A fuller pyramid, from Luckyscent.com: lotus, rose, water hyacinth, fig leaf, parsley leaf, osmanthus absolute, cassie absolute, iris, incense essence, jasmine sambac, fig milk, geranium, ylang-ylang, fir balsam absolute, myrrh, cedarwood, sandalwood, vanilla accord, ambre gris, birch, Haitian vetiver, leather, styrax, heliotrope
Ashoka opens on a powdery blend mimosa/cassie and iris, soon overlain by an accord of milky fig sap and incense, lightly sweetened by vanilla. It chugs along in a linear fashion before trailing off into a chalky/woody drydown. (Comparisons to Hermèssence Santal Massoïa are apt.)
Unfortunately, the base notes of chemically sweetened green vetiver and cedar wood are highly reminiscent of those encountered in Arquiste’s Boutonnière No. 7. They were anticlimactic in the context of Arquiste’s gardenia, and I find them equally disappointing and off-putting here. I enjoy Ashoka for the few hours that the fig and incense endure, but find myself wanting to scrub it off in the drydown. Much better on paper or fabric, where the drydown is postponed, than on skin.
Ashoka was one of my favorite releases in 2013 and was in my rotation for early spring this year.
I get sweet, fruity notes (osmanthus?), milky fig, an incense note, a mild plastic-leather note and a floral melange, all well blended and quite concentrated. After an hour or two, a salty sandalwood note slides in to anchor the whole thing, and it dries down as a milky fig / salty sandalwood combo. To me it is suggestive of Santal Massoia, Profumum Eccelso and aspects of its sib, Trayee. Projection is just moderate, but longevity is good.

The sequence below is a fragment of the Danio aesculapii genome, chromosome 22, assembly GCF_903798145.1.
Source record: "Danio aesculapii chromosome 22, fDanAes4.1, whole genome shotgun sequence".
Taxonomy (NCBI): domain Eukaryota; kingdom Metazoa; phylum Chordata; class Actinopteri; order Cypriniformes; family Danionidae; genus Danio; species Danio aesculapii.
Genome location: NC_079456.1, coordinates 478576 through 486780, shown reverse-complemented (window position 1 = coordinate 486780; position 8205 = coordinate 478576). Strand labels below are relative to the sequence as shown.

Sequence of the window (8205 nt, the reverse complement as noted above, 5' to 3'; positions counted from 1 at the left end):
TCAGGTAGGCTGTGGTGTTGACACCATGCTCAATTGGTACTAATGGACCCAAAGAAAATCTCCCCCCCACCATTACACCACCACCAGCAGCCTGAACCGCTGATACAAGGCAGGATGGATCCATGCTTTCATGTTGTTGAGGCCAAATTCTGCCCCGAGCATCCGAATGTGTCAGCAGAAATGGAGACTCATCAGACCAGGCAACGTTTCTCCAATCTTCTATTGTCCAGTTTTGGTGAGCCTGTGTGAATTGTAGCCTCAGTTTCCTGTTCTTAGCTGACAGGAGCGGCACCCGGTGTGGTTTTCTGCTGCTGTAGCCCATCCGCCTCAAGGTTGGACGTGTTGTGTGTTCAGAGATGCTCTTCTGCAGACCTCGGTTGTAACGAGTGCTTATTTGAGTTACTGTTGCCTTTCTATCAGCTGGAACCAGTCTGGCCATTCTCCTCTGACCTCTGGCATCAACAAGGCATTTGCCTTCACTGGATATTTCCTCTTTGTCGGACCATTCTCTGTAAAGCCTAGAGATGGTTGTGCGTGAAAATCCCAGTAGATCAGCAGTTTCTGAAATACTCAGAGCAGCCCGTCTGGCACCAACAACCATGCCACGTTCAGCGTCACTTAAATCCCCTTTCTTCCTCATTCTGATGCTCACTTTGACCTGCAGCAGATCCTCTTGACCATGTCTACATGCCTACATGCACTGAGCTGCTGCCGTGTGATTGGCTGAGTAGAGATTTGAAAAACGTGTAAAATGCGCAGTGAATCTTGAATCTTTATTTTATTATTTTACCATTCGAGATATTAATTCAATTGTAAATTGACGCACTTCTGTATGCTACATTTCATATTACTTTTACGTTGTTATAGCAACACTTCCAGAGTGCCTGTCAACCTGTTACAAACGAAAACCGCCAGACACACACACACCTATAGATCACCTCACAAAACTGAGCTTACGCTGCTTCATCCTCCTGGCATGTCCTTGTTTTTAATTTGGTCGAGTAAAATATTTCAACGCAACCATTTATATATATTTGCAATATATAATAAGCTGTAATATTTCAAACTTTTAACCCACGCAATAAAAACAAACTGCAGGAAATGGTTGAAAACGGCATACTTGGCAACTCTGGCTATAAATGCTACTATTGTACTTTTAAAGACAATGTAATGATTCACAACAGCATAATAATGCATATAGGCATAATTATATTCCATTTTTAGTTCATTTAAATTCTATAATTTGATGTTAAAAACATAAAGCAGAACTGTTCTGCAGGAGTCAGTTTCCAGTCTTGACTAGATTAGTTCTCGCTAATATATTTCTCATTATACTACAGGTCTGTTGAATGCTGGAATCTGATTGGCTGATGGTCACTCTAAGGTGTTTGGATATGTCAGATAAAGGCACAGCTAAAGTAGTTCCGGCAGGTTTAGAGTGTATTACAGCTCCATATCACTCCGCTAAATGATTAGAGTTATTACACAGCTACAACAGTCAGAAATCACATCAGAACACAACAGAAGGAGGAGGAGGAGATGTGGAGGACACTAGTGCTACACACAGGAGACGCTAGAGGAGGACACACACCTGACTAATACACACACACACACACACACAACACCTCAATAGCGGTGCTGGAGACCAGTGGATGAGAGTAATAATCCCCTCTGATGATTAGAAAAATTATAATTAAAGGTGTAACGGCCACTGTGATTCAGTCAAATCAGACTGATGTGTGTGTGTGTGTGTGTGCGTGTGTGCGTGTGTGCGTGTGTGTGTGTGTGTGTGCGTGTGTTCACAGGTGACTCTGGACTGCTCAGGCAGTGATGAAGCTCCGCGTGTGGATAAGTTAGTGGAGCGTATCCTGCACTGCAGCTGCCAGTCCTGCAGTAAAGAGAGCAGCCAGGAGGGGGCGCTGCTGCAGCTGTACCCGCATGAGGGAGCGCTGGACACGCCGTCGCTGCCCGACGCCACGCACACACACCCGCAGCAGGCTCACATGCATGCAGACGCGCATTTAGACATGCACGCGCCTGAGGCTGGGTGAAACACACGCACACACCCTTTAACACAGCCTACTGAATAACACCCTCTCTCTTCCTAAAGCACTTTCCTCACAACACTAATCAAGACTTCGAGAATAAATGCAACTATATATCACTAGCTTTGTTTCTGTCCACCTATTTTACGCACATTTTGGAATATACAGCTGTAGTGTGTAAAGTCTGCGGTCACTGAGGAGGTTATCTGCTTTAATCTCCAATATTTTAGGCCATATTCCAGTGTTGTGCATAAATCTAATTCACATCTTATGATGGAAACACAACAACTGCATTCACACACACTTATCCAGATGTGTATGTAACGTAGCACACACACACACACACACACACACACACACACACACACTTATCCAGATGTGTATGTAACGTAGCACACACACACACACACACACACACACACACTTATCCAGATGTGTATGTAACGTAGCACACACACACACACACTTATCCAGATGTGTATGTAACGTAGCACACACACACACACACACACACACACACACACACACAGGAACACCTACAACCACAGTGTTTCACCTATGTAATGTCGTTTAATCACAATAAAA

The opening few minutes really are beautiful. Ashoka approaches my 'too sweet' limit, but stays just this side of the line. Winner!
A common thread to the Neela Vermeire collection (with the exception of Bombay Bling) is a certain luxurious milkiness. If Mohur is the most dreamy rose milk pudding imaginable (no, believe me, you do want to smell like one where Mohur’s concerned), Ashoka extends the natural sappy quality of fig leaves into a pool of lactones. The fleeting opening flourishes of pine needles and leather (in the floral mode of Heeley’s Cuir Pleine Fleur) quickly make way for the main event – a sumptuously milky and pale green fig, a thousand-fold improvement on the gaggle of sharp fig perfumes that followed in the wake of fine, fully realized, first-wave creations like Philosykos. Sandalwood (which also has a creamy aspect) and a touch of ambergris in the base make for a perfectly calming and gentle composition.
It’s a shame that something so beauteous is so quiet, but there you go – that’s another common thread of the Neela Vermeire range. Also, the deep base evolves into a more humdrum woody fig.
The opening is apparently simple, but actually basing on a quite complex texture, a floral-green accord on amber-vanillin, with a bold "yellow flowers" feel, a fruity hint (the fig leaves, I guess) and even a vegetable note, but above all, flowers and green leaves. The base is a mellow, canonic white musks-sandalwood accord, a milky and creamy pillow – if you are familiar with Duchaufour's style, that's quite it. The overall balance is nice, I like the contrast between the creamy base and the pungent, fresh crunchy green notes, with a pleasant silky floral accord halfway these two. It's basically a dense, but not particularly opulent Oriental scent, dangerously tending towards a gourmand territory. It luckily eventually dries and turns towards a more organic-vegetable floral side, always on a soft base, with a nice "vegetable garden" fresh breeze all around and a tasty blend of spices. As minutes pass it gets more and more denser and cozier, the rose emerges better, it all darkens and gets on a rose-vegetable territory, with a slightly more leathery dusty base, delicate but dry and sharp. This is a nice scent which just... wants to be too much (rose, gourmand, floral, green, leather, woody) and ends up in smelling undefined and a bit unstructured – not in a positive way, since it's quite classic and traditional. The drydown is a bit disappointing – and unrelated, solitary, neverending oud debris. Not bad, but... meh.